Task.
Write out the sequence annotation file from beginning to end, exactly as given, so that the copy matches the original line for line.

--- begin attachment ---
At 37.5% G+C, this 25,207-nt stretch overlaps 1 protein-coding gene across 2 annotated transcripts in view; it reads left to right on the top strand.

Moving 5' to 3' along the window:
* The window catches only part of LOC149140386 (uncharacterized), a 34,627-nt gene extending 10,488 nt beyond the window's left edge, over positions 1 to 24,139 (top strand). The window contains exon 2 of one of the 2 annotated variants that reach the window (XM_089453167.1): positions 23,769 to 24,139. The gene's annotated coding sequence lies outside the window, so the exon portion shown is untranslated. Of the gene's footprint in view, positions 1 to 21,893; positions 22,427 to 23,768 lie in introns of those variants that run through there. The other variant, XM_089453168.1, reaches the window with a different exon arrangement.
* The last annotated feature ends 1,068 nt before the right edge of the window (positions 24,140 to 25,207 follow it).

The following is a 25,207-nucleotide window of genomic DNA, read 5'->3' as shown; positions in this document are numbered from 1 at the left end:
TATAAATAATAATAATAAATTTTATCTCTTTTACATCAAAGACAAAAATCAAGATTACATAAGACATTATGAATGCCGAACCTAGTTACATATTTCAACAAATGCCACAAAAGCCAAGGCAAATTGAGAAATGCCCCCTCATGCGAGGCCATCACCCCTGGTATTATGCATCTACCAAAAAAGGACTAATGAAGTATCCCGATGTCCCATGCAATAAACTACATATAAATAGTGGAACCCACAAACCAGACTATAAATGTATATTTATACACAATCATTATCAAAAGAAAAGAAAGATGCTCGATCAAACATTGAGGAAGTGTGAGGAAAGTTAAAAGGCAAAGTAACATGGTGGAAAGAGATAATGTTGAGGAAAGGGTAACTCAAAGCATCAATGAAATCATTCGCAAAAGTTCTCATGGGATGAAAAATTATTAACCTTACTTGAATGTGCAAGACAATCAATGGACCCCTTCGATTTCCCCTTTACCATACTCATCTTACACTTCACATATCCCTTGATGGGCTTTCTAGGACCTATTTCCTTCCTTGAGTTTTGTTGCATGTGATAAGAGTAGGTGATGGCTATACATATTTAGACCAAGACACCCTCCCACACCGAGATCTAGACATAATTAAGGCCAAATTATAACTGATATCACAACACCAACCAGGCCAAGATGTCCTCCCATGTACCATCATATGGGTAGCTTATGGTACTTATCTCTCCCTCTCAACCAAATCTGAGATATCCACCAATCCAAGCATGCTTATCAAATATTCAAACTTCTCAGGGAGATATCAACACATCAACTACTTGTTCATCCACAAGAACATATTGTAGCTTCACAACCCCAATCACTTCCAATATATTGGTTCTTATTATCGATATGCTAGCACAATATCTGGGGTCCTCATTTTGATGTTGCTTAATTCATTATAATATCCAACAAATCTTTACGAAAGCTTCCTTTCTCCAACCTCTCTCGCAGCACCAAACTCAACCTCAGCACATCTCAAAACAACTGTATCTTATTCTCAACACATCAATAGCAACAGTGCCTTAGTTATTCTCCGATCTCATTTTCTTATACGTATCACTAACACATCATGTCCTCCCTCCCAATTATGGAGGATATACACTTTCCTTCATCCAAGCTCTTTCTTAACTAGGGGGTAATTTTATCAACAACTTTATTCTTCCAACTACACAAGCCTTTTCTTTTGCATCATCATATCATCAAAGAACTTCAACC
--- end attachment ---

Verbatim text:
At 37.5% G+C, this 25,207-nt stretch overlaps 1 protein-coding gene across 2 annotated transcripts in view; it reads left to right on the top strand.

Moving 5' to 3' along the window:
* The window catches only part of LOC149140386 (uncharacterized), a 34,627-nt gene extending 10,488 nt beyond the window's left edge, over positions 1 to 24,139 (top strand). The window contains exon 2 of one of the 2 annotated variants that reach the window (XM_089453167.1): positions 23,769 to 24,139. The gene's annotated coding sequence lies outside the window, so the exon portion shown is untranslated. Of the gene's footprint in view, positions 1 to 21,893; positions 22,427 to 23,768 lie in introns of those variants that run through there. The other variant, XM_089453168.1, reaches the window with a different exon arrangement.
* The last annotated feature ends 1,068 nt before the right edge of the window (positions 24,140 to 25,207 follow it).

The following is a 25,207-nucleotide window of genomic DNA, read 5'->3' as shown; positions in this document are numbered from 1 at the left end:
TATAAATAATAATAATAAATTTTATCTCTTTTACATCAAAGACAAAAATCAAGATTACATAAGACATTATGAATGCCGAACCTAGTTACATATTTCAACAAATGCCACAAAAGCCAAGGCAAATTGAGAAATGCCCCCTCATGCGAGGCCATCACCCCTGGTATTATGCATCTACCAAAAAAGGACTAATGAAGTATCCCGATGTCCCATGCAATAAACTACATATAAATAGTGGAACCCACAAACCAGACTATAAATGTATATTTATACACAATCATTATCAAAAGAAAAGAAAGATGCTCGATCAAACATTGAGGAAGTGTGAGGAAAGTTAAAAGGCAAAGTAACATGGTGGAAAGAGATAATGTTGAGGAAAGGGTAACTCAAAGCATCAATGAAATCATTCGCAAAAGTTCTCATGGGATGAAAAATTATTAACCTTACTTGAATGTGCAAGACAATCAATGGACCCCTTCGATTTCCCCTTTACCATACTCATCTTACACTTCACATATCCCTTGATGGGCTTTCTAGGACCTATTTCCTTCCTTGAGTTTTGTTGCATGTGATAAGAGTAGGTGATGGCTATACATATTTAGACCAAGACACCCTCCCACACCGAGATCTAGACATAATTAAGGCCAAATTATAACTGATATCACAACACCAACCAGGCCAAGATGTCCTCCCATGTACCATCATATGGGTAGCTTATGGTACTTATCTCTCCCTCTCAACCAAATCTGAGATATCCACCAATCCAAGCATGCTTATCAAATATTCAAACTTCTCAGGGAGATATCAACACATCAACTACTTGTTCATCCACAAGAACATATTGTAGCTTCACAACCCCAATCACTTCCAATATATTGGTTCTTATTATCGATATGCTAGCACAATATCTGGGGTCCTCATTTTGATGTTGCTTAATTCATTATAATATCCAACAAATCTTTACGAAAGCTTCCTTTCTCCAACCTCTCTCGCAGCACCAAACTCAACCTCAGCACATCTCAAAACAACTGTATCTTATTCTCAACACATCAATAGCAACAGTGCCTTAGTTATTCTCCGATCTCATTTTCTTATACGTATCACTAACACATCATGTCCTCCCTCCCAATTATGGAGGATATACACTTTCCTTCATCCAAGCTCTTTCTTAACTAGGGGGTAATTTTATCAACAACTTTATTCTTCCAACTACACAAGCCTTTTCTTTTGCATCATCATATCATCAAAGAACTTCAACC